Page:Fables of Aesop and other eminent mythologists.djvu/61

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Æſop’s F A B L E S. 9

was in Condition to do Mifchief, it bit the very Man that fav'd the Life on't. Ah thou Ungrateful Wretch ! Says he, Is that Venomous 111 Nature of thine to be Satisfi'd with nothincr lefs than the Ruine of thy Preferver ?

The   M O R A L.

There are Some Men like Some Snakes ; 'Tis Natural to them to he doings Mijtbitfl and the Greater the Benefit oh the One fide ', the More impla- cable is the Malice on the other.


R E F L E X I O N.

He that takes an Ungrateful Man into his Bofom , is well nigh fure to be Betray'd ; and it is no longer Charity, but Folly, to think of Obliging the Common Enemies of Mankind. But 'tis no New Thing for good Natur'd Men to meet with Ungrateful Returns. Wherefore Friend- fhips, Charities, and Kindnelles, mould be well Weigh'd and Examin'd, as to the Circumftances of Time, Place, Manner, Perfon, and Proportion, before we Sign and Seal. A Man had much better take a Tyger into his Grounds, than a Snake into his Bolom. How many Examples have we feen with our own Eyes, of Men that have been pick'd up and Reliev'd out of Starving Necefficies, without either Spirit, or Strength to do Mif- chief, who in requital have afterwards confpir'd againft the Life, Honor, afid Fortune of their Pacrons and Redeemers. Did ever any of thefe Hu- m in Snakes lofe their Venom for lying under fome Temporary Incapacity of Ufing it ? Will they be ever the lefs Dangerous and Malicious, when Warmth fhall bring them to themfelves again ; becaufe they were once Frozen and Benuimi'd with Cold > The very Credulity Encourages an Abufe, where the Will to do Mifchief only waits for the Power, and Op- portunity of putting it in Execution. 'Facility makes the Innocent a Prey to the Crafty : Wherefore it is highly. necefTary for the One to know how far, and to Whom he Trufts ; and lor the Other to underftand what he is to Truft to. The Snake, after his Recovery, is the very fame Snake ftill, that he was at firft. How many People have we read of in Story, that after a Pardon for One Rebellion, have been taken in Another with Tnat ve- ry Pardon in their Pockets, and the Ink fcarce Dry upon the Parchment? Now all this is no more than the Proverb in a Fable: Save a Thiefe from the G alio ids, and he 11 Cut your Throat.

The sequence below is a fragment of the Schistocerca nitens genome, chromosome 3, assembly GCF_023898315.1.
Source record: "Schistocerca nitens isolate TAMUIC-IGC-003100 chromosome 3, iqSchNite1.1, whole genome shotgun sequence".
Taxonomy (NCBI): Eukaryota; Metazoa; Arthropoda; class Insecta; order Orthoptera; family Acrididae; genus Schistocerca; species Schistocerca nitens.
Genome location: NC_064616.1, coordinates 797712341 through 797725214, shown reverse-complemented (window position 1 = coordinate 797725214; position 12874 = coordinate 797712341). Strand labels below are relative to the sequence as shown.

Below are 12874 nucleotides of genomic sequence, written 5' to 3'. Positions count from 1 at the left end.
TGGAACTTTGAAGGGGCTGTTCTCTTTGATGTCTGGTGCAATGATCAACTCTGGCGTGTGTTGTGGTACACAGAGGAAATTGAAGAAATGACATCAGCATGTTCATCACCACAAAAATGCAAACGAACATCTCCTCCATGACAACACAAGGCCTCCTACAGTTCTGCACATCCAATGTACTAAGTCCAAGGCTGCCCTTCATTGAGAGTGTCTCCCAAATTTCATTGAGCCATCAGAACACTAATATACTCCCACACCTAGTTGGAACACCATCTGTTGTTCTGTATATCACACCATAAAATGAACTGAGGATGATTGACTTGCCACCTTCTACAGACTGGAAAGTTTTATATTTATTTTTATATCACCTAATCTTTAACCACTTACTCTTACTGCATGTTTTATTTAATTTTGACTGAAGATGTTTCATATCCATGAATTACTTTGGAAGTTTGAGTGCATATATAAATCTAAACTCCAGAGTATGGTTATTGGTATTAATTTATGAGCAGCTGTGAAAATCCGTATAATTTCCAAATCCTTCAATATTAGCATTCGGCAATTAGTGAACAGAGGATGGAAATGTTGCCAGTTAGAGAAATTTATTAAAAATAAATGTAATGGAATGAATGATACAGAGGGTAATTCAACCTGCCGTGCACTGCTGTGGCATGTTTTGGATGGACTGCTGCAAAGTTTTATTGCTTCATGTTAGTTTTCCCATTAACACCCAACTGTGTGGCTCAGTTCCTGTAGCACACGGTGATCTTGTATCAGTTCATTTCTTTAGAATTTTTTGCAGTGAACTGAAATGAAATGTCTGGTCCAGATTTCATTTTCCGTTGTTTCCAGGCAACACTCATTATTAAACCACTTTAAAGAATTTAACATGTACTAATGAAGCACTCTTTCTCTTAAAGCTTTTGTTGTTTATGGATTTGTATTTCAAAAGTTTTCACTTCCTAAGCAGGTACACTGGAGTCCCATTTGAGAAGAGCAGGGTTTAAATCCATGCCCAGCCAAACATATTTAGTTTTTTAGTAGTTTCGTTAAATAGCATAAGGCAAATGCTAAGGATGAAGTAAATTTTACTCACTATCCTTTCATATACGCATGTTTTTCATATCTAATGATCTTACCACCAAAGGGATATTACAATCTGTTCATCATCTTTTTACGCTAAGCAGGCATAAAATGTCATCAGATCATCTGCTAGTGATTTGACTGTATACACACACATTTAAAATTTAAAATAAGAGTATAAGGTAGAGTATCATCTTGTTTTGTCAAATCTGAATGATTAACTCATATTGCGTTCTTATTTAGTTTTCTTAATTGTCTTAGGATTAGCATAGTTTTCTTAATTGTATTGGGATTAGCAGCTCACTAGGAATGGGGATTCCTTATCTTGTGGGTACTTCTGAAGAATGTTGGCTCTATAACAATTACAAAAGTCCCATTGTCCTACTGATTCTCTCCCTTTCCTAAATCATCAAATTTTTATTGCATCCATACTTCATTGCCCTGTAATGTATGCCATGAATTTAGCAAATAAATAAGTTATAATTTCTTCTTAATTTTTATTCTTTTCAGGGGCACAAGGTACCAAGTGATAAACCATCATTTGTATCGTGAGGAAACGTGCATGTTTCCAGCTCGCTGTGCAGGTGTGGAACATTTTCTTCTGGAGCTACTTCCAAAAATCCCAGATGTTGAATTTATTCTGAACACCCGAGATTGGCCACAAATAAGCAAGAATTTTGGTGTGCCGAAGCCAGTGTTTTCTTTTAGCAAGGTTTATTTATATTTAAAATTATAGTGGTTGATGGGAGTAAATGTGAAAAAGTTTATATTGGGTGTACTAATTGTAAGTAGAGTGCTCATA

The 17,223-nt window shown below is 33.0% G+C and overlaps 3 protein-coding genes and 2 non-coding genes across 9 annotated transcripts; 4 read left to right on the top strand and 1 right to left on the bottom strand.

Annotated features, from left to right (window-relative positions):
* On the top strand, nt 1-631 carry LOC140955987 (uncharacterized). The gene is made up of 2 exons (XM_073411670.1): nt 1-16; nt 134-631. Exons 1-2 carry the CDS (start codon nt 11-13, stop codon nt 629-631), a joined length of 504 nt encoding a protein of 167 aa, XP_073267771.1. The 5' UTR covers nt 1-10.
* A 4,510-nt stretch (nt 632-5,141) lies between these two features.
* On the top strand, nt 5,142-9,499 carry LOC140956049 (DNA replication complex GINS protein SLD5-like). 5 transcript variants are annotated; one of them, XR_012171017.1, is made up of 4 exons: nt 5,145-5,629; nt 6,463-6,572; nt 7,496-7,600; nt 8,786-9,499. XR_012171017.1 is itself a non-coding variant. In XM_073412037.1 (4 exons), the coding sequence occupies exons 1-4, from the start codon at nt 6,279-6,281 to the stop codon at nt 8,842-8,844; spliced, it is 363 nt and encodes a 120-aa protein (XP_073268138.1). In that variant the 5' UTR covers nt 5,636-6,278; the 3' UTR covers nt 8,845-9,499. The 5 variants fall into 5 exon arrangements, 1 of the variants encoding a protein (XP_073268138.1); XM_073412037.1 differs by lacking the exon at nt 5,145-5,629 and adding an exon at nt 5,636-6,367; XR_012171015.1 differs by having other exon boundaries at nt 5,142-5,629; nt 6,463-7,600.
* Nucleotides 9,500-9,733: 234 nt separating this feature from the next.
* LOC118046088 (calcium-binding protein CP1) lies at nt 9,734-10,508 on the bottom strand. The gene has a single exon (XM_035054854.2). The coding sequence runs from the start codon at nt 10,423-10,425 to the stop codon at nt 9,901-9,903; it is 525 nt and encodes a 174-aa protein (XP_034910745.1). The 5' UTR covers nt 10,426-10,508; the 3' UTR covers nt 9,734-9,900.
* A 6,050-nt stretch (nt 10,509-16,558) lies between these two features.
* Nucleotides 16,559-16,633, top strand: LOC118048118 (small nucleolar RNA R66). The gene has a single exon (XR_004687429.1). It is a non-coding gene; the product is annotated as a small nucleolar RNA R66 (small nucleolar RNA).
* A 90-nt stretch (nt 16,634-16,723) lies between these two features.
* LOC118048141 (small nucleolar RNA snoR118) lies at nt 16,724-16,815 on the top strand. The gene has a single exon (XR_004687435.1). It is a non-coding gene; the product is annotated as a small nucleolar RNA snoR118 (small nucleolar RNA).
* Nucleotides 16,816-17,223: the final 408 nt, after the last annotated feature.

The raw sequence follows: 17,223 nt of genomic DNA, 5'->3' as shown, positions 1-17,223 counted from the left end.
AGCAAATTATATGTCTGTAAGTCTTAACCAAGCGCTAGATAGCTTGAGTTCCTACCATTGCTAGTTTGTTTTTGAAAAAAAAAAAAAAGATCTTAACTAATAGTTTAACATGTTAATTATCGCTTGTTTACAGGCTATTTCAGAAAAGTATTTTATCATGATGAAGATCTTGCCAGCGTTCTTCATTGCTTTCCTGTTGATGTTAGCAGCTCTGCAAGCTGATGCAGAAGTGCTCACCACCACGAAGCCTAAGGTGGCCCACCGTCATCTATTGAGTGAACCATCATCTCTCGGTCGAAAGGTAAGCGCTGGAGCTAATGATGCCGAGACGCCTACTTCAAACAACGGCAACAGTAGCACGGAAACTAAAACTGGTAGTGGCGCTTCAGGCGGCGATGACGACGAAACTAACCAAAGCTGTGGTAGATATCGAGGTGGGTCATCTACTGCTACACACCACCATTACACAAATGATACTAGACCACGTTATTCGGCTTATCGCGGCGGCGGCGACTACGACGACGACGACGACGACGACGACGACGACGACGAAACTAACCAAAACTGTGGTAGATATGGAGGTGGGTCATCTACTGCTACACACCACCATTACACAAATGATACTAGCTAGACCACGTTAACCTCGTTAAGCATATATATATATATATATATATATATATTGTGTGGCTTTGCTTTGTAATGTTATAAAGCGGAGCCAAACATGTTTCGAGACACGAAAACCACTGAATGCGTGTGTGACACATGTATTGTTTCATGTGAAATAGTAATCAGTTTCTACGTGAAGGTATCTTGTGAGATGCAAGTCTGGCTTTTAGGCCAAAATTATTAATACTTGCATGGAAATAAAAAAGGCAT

F A B. X.
A fUOtt and an 3t0h


AN Jffe was fo Hardy once, as to fall a Mopping and Bray- ing at a Lyon. The Lyon began at firft to fhew his Teeth, and to Stomack the Affront j but upon Second Thoughts ; Well ! ( fays he ) Jeer on, and be an 2MTC ftill. Take notice only by the way, that 'tis the Bafenels of your Character that has fav'd your Carcafs.

C The